This newsworthy event transpired at a town hall meeting hosted by the Nigeria Guild of Editors in Lagos penultimate Thursday and addressed by the United States ambassador, Ms Mary Beth Leonard.

Training her bazooka on the grandees of journalism, she said brown envelope was ruining the media by eroding the public’s trust in the media. She decried the penchant for gratification by journalists while covering news events or, even, generally in the course of duty. She also expressed the view that this untoward behaviour had a way to compromise and undermine the good works of the profession, and render the gatekeepers ineffective.

According to her, “brown envelope journalism undermines the public’s trust in the media, erodes journalistic integrity, and defeats the media’s ability to play a transparent oversight role over government actions.”

For those who are unaware, brown envelope is derived from cash inducements stuffed in brown envelopes and given to journalists during press briefings. In a way, this could be likened to cash-and-carry journalism.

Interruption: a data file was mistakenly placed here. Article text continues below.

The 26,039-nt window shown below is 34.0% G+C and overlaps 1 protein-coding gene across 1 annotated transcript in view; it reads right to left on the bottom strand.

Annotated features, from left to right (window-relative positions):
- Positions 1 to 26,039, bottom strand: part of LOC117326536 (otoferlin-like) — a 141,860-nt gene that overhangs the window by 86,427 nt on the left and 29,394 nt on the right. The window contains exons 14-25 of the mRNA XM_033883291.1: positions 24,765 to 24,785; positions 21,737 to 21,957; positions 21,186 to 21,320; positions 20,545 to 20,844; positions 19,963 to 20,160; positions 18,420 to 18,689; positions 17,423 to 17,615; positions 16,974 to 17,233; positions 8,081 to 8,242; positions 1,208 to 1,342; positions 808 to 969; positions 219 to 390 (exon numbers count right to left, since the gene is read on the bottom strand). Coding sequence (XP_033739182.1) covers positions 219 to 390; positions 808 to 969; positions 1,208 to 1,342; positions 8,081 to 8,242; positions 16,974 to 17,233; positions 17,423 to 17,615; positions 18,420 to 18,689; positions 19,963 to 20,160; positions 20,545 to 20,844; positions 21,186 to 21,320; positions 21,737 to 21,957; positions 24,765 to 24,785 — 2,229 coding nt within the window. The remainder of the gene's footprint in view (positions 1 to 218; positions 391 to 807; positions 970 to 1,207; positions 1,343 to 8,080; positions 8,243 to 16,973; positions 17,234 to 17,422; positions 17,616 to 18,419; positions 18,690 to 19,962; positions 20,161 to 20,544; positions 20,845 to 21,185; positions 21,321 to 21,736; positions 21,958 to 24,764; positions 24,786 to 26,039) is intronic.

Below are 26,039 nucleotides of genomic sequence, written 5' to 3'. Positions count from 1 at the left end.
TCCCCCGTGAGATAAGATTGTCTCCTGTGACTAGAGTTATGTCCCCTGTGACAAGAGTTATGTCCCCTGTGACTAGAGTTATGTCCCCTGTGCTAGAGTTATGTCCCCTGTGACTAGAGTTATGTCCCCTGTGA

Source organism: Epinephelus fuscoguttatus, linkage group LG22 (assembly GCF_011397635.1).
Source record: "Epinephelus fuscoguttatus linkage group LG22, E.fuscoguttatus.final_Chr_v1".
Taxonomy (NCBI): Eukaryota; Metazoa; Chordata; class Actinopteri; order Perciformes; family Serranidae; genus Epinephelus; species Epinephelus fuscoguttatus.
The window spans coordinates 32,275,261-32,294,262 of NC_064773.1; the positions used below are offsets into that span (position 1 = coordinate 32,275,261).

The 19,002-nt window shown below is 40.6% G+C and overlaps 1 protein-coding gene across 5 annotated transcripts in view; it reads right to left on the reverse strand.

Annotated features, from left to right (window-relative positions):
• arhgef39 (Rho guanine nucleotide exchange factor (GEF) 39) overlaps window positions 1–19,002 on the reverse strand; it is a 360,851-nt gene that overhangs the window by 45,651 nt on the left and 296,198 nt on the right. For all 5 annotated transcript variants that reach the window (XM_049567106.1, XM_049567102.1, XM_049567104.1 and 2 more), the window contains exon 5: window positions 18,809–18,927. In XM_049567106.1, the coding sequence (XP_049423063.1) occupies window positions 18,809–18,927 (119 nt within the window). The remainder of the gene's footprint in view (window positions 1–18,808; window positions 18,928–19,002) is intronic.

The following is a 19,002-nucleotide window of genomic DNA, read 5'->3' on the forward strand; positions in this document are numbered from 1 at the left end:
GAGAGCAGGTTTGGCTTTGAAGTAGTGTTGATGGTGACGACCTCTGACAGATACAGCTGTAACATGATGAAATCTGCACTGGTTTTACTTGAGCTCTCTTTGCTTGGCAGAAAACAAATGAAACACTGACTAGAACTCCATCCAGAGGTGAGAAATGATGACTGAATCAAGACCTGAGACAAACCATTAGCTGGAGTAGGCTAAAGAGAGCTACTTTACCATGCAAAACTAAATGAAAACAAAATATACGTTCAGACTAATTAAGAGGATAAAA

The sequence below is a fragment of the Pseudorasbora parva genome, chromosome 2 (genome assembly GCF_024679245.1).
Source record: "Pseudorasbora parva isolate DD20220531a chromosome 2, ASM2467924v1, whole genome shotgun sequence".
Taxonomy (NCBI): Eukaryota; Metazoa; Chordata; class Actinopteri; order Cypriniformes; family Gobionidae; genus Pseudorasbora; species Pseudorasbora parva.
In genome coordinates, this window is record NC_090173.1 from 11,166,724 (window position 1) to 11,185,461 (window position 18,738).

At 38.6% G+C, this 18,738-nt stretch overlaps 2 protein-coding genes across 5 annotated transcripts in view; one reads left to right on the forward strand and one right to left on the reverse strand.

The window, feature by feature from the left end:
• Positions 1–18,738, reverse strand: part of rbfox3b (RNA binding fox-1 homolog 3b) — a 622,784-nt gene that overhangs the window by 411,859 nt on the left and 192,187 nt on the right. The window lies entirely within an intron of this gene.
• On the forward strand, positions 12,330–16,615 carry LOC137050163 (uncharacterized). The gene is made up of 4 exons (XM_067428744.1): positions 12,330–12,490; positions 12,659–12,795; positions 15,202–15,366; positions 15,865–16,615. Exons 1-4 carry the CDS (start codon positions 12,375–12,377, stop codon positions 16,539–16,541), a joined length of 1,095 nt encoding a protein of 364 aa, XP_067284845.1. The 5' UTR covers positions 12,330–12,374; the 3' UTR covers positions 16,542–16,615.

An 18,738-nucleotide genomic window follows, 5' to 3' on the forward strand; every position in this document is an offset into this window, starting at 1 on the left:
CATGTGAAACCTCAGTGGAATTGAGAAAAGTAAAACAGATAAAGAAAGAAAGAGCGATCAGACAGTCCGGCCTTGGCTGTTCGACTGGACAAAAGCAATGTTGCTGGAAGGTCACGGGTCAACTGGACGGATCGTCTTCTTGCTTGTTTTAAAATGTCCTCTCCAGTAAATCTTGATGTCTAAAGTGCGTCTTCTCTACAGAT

Moreover, the US ambassador further decried financial inducements of journalists, saying the “practice corrodes the institutional position of the media as what we refer to as the Fourth Estate, or one of our pillar of democracy.”

According to the envoy, one of the challenges that democracies worldwide face is an “unfortunate pervasive lack of trust in the media.” Of course, when you mix that with pervasive corruption in the media, then you’ll end up with a toxic brew that does more harm than good.

No doubt, the US ambassador has spoken a few home truths. Brown envelope journalists have brought journalism to disrepute. Which explains why the high and mighty treat journalists with derision and scorn. This ugly trend permeates the whole strata of the profession, right from the top to the bottom. Most often reporters claim their editors demand returns or gratification from them, especially those posted to areas regarded as juicy beats or strategic States, where politicians are renowned for their generosity and largesse to journalists.